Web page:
Page:Southern Life in Southern Literature.djvu/178

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rustic witticisms were liberally bestowed upon him and his late purchase. These Blossom continued to provoke by various remarks. He asked the old man "if he thought Bullet would let five dollars lie on his back." He declared most seriously that he had owned that horse three months and had never discovered before that he had a sore back, "or he never should have thought of trading him," etc.

The old man bore it all with the most philosophic composure. He evinced no astonishment at his late discovery and made no replies. But his son Neddy had not disciplined his feelings quite so well. His eyes opened wider and wider from the first to the last pull of the blanket, and, when the whole sore burst upon his view, astonishment and fright seemed to contend for the mastery of his countenance. As the blanket disappeared, he stuck his hands in his breeches pockets, heaved a deep sigh, and lapsed into a profound revery, from which he was only roused by the cuts at his father. He bore them as long as he could, and when he could contain himself no longer he began, with a certain wildness of expression which gave a peculiar interest to what he uttered: "His back's mighty bad off, but . . . old Kit's both blind and deef. . . . You walk him, and see if he eint. His eyes don't look like it; but he'd jist as leve go agin the house with you, or in a ditch, as anyhow. Now you go try him." The laugh was now turned on Blossom; and many rushed to test the fidelity of the little boy's report. A few experiments established its truth beyond controversy.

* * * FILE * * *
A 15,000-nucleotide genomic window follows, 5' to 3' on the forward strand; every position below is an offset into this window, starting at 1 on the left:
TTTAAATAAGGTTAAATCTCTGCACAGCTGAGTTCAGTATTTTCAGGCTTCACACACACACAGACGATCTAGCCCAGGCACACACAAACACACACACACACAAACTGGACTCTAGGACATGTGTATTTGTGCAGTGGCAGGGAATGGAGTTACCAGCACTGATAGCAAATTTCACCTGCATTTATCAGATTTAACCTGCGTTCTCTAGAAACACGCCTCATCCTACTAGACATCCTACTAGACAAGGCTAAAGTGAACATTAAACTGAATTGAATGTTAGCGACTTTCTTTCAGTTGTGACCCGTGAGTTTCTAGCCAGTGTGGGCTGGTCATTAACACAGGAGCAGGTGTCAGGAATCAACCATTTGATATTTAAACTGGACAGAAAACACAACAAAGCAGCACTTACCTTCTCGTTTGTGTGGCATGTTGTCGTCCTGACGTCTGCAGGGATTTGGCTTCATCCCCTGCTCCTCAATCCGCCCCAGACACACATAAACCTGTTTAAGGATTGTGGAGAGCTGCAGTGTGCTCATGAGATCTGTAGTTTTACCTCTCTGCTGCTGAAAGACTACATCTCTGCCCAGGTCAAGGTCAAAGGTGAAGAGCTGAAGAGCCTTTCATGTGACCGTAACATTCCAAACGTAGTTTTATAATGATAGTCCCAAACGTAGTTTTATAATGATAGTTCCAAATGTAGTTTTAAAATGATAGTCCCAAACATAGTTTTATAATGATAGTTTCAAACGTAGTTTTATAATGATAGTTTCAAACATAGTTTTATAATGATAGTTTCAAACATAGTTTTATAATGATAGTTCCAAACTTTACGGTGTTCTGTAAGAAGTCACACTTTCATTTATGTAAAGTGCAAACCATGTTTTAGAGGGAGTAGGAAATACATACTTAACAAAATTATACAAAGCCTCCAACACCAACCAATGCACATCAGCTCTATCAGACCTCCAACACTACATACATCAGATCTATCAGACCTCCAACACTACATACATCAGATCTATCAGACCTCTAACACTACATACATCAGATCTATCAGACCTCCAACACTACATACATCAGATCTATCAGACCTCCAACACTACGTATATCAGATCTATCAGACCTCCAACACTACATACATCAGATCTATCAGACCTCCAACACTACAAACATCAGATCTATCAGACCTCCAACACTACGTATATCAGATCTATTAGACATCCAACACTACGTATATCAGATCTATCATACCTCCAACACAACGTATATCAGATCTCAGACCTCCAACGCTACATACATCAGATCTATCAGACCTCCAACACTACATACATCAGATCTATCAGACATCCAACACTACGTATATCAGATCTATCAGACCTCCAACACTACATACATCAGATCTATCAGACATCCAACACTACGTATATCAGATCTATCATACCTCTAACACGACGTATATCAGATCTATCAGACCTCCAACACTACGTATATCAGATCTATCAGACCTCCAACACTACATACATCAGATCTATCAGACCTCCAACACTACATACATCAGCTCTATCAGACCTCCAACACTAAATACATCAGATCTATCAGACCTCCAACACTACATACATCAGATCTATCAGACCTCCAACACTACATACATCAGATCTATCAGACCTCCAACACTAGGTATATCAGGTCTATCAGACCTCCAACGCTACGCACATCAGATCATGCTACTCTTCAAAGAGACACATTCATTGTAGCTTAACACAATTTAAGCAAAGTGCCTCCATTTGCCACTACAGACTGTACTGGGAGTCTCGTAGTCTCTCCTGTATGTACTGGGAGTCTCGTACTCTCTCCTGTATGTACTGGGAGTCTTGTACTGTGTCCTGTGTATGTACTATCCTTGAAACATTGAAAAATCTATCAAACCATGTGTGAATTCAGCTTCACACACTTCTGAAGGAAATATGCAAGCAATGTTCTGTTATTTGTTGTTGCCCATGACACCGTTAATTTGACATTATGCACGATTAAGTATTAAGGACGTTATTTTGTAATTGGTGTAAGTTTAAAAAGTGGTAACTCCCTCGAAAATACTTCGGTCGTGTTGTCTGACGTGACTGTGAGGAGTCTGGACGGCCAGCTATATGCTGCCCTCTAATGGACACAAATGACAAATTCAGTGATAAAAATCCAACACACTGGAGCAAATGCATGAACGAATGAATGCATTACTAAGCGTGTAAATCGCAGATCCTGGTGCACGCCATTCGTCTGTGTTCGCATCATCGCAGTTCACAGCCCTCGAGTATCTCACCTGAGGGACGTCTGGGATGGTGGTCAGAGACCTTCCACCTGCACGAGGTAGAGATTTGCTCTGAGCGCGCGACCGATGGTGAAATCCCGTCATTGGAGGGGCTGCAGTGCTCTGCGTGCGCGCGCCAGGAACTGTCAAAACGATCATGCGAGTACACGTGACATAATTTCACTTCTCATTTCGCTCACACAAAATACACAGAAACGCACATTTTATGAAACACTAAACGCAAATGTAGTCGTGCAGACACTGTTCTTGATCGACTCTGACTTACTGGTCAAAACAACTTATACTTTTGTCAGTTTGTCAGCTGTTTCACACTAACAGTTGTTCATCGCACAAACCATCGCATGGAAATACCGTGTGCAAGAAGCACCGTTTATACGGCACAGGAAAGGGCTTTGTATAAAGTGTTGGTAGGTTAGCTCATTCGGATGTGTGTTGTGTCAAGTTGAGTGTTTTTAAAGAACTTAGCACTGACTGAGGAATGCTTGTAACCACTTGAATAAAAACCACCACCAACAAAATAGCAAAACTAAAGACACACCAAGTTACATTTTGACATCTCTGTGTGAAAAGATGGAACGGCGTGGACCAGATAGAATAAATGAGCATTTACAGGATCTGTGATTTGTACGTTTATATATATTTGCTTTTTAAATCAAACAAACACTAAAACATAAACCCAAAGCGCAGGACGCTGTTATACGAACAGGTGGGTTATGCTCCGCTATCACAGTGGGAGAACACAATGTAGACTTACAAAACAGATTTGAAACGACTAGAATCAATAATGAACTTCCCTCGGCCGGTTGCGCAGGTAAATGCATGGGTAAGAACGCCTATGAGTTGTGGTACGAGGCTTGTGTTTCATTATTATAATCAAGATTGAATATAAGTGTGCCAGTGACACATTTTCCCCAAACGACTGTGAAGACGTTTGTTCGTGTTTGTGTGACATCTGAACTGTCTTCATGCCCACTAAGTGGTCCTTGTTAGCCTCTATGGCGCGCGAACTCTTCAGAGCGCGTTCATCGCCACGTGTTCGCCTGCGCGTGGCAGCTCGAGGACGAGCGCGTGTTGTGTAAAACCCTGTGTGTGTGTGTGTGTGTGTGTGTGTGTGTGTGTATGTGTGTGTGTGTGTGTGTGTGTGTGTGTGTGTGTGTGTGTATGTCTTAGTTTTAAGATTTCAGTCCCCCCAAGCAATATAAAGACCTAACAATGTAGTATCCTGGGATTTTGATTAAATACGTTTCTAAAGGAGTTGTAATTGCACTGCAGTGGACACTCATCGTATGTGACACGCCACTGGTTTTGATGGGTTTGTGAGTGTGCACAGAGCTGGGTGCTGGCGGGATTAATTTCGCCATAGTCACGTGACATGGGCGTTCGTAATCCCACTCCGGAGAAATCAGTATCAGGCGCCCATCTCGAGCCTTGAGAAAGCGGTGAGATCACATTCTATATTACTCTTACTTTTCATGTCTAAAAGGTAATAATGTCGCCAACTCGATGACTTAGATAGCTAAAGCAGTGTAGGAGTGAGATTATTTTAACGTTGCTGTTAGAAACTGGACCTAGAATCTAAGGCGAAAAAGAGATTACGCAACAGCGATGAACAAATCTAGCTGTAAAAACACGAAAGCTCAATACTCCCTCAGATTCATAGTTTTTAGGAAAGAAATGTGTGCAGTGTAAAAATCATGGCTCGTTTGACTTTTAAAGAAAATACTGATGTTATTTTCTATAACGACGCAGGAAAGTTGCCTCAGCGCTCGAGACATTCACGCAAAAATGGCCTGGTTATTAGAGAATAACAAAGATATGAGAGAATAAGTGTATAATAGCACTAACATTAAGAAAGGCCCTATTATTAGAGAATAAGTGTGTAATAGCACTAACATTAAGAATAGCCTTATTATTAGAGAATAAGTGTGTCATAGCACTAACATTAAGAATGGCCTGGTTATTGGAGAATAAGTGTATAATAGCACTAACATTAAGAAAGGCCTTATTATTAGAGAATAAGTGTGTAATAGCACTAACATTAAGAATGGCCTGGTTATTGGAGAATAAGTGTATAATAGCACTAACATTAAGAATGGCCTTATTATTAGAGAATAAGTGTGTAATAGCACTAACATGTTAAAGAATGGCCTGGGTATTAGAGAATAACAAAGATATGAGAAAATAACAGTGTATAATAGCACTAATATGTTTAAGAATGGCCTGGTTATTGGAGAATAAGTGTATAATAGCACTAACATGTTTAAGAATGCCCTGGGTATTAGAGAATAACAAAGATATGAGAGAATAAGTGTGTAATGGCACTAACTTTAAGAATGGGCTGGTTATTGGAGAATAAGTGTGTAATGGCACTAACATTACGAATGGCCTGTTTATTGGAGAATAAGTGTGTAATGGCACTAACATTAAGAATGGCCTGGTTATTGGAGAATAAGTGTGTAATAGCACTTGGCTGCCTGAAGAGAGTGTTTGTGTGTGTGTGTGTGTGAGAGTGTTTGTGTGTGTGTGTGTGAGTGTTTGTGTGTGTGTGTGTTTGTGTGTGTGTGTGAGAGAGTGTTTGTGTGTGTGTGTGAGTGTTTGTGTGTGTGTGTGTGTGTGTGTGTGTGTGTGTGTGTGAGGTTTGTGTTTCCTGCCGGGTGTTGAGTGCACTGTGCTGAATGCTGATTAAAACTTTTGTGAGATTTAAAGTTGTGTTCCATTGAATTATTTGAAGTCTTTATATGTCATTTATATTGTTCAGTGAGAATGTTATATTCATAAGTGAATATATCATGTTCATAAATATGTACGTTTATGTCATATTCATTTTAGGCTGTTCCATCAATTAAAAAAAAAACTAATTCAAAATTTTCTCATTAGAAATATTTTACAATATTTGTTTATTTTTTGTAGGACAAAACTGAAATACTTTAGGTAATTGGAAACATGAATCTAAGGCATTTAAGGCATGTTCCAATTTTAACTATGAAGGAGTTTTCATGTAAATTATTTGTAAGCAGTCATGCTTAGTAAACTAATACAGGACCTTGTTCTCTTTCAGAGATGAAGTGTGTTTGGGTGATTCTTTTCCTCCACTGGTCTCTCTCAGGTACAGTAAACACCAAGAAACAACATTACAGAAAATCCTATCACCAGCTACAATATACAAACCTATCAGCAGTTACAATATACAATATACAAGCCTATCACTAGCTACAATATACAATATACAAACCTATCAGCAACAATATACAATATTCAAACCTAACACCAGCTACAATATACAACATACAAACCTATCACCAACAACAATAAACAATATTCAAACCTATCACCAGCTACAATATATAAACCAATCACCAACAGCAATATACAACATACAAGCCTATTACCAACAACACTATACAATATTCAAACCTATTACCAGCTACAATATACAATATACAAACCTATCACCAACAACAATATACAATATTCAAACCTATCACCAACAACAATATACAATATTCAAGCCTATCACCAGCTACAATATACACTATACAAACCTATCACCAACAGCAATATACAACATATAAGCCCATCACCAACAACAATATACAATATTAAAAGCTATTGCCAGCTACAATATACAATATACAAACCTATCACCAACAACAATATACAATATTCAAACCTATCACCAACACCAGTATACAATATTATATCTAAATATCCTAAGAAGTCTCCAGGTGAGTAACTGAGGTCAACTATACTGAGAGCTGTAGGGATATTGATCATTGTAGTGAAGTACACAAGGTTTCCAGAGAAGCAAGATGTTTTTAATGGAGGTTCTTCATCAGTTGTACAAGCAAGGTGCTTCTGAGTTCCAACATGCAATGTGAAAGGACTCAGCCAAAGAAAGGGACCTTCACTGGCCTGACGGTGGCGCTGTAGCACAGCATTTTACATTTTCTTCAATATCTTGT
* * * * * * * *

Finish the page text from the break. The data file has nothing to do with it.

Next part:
"Neddy," said the old man, "you ought n't to try and make people discontented with their things. Stranger, don't mind what the little boy says. If you can only get Kit rid of them little failings, you'll find him all sorts of a horse. You are a leetle the best man at a horse swap that ever I got hold of; but don't fool away Kit. Come, Neddy, my son, let's be moving; the stranger seems to be getting snappish."